|Chennai||Rs. 24470.00 (1.37%)|
|Mumbai||Rs. 24900.00 (0.97%)|
|Delhi||Rs. 24200.00 (1.26%)|
|Kolkata||Rs. 24160.00 (0%)|
|Kerala||Rs. 24000.00 (0.63%)|
|Bangalore||Rs. 23800.00 (0%)|
|Hyderabad||Rs. 24140.00 (1.17%)|
Concerned that the 10 per cent individual investment cap in Indian companies is being breached, capital markets regulator Securities and Exchange Board of India has written to all foreign institutional investors (FIIs) to furnish details of their ‘end beneficiaries’. According to sources in the know, the regulator has sent letters to all the FIIs seeking details, including a list of the ultimate beneficiaries and the original sources of capital for their investments in Indian companies.
According to Sebi norms, an FII or its sub-accounts investing through the portfolio or secondary market investment route can own only up to 10 per cent equity in an Indian company.
Prima facie, most investments by foreign investors are below the 10 per cent threshold limit. However, there is a possibility the ceiling could be breached if one accounts for the aggregate holdings routed through different funds or FIIs.
“The rationale behind the Sebi asking FIIs to provide details on ultimate beneficiaries is to inspect whether any entity has routed money through different channels to escape the 10 per cent investment limit,” said a person with direct knowledge of the matter. “In cases where there is a straight-forward breach of norms, Sebi may ask those institutions to liquidate their shareholding to the permitted level,” he added. Securities law experts, however, said applying the 10 per cent cap in cases where the investments were coming through the fund route would be difficult.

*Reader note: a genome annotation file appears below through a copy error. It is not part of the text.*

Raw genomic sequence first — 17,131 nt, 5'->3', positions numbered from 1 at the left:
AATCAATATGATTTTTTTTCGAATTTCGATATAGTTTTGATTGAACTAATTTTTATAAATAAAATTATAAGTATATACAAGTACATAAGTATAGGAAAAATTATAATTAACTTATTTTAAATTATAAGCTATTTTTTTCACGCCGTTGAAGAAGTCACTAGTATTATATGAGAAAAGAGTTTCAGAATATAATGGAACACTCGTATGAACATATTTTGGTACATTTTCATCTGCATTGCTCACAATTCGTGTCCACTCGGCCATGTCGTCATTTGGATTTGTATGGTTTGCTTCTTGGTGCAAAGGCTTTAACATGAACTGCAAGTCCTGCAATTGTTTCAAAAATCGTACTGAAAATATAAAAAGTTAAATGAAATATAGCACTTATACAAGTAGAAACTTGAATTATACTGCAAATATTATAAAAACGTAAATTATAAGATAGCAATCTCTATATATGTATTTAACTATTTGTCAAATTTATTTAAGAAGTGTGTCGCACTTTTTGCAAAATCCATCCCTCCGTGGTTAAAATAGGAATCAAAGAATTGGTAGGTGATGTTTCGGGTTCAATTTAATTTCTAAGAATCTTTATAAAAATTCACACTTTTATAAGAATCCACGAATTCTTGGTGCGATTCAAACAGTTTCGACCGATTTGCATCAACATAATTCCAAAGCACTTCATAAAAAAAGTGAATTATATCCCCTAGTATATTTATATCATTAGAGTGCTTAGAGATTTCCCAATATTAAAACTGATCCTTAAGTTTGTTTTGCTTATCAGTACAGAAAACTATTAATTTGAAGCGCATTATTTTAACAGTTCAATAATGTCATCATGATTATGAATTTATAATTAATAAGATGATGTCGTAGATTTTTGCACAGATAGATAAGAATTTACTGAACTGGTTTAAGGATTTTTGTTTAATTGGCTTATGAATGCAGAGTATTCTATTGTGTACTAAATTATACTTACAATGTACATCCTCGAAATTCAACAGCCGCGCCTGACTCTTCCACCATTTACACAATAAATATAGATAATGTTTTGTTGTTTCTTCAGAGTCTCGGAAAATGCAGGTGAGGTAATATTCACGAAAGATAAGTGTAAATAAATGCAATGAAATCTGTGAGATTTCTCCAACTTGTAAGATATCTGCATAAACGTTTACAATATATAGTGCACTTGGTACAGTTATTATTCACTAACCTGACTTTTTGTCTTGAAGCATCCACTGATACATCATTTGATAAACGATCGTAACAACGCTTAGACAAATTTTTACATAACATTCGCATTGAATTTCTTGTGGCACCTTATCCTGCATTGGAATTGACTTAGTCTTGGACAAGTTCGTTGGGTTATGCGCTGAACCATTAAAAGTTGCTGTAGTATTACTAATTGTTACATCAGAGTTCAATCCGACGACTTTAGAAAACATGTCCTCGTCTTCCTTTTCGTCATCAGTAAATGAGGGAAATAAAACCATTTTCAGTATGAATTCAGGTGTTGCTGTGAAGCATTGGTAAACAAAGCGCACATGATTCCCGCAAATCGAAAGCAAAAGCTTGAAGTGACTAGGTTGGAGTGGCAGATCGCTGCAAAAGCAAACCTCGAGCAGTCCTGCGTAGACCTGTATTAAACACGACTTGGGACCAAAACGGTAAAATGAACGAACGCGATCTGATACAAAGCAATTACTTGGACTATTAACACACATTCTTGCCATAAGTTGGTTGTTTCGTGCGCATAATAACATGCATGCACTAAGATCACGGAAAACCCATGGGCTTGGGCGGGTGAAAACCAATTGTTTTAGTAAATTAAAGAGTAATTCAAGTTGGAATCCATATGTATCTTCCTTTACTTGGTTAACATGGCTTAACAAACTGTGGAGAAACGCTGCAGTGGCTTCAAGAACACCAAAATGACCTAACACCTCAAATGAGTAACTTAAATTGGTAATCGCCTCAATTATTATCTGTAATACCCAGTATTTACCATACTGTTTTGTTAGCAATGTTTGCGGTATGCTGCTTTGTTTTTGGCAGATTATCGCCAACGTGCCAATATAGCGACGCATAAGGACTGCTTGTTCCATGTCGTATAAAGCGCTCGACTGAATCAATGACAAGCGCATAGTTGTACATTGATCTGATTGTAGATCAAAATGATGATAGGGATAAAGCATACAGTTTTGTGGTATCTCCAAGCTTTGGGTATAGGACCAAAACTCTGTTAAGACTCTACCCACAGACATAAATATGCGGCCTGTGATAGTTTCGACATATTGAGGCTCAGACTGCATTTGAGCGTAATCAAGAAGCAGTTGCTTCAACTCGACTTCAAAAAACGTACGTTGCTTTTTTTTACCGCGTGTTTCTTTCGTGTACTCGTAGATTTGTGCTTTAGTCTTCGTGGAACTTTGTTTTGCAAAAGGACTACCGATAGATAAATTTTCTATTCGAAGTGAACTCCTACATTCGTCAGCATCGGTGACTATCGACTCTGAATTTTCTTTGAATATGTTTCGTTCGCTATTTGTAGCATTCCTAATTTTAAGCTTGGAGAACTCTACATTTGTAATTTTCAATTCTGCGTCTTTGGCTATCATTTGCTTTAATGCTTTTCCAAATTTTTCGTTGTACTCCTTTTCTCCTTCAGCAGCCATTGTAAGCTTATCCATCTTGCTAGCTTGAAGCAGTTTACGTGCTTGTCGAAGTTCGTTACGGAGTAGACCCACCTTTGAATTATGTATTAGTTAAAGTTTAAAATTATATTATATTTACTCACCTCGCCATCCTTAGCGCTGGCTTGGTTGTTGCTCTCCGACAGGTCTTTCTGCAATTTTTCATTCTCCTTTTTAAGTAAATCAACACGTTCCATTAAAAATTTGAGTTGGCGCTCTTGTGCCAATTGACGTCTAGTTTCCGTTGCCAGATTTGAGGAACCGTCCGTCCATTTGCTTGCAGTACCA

“One can’t do much where there is a case of overlap where investments are not actively managed. However, if prima facie it appears multiple accounts have seen set up to escape the cap, the regulator can take action,” said Siddharth Shah, principal and head-fund formation, Nishith Desai Associates.
“If an FII is running a fund, which has multiple and board-based ownership and if the same FII is running another fund which has multiple and board-based ownership, the 10 per cent individual cap rule is difficult to apply,” said Somasekhar Sundaresan, partner at J Sagar Associates.
If one collates investments based on the primary source of capital, the aggregate holding could be higher than 10 per cent. Law experts say there is ambiguity with the 10 per cent cap rule as the Sebi’s FII regulations don’t talk about ‘aggregation’. However, investment by FIIs is subject to the Indian government’s guidelines, which have the concept of ‘group’ and ‘aggregation’.
(Inputs from Sameer Mulgaonkar)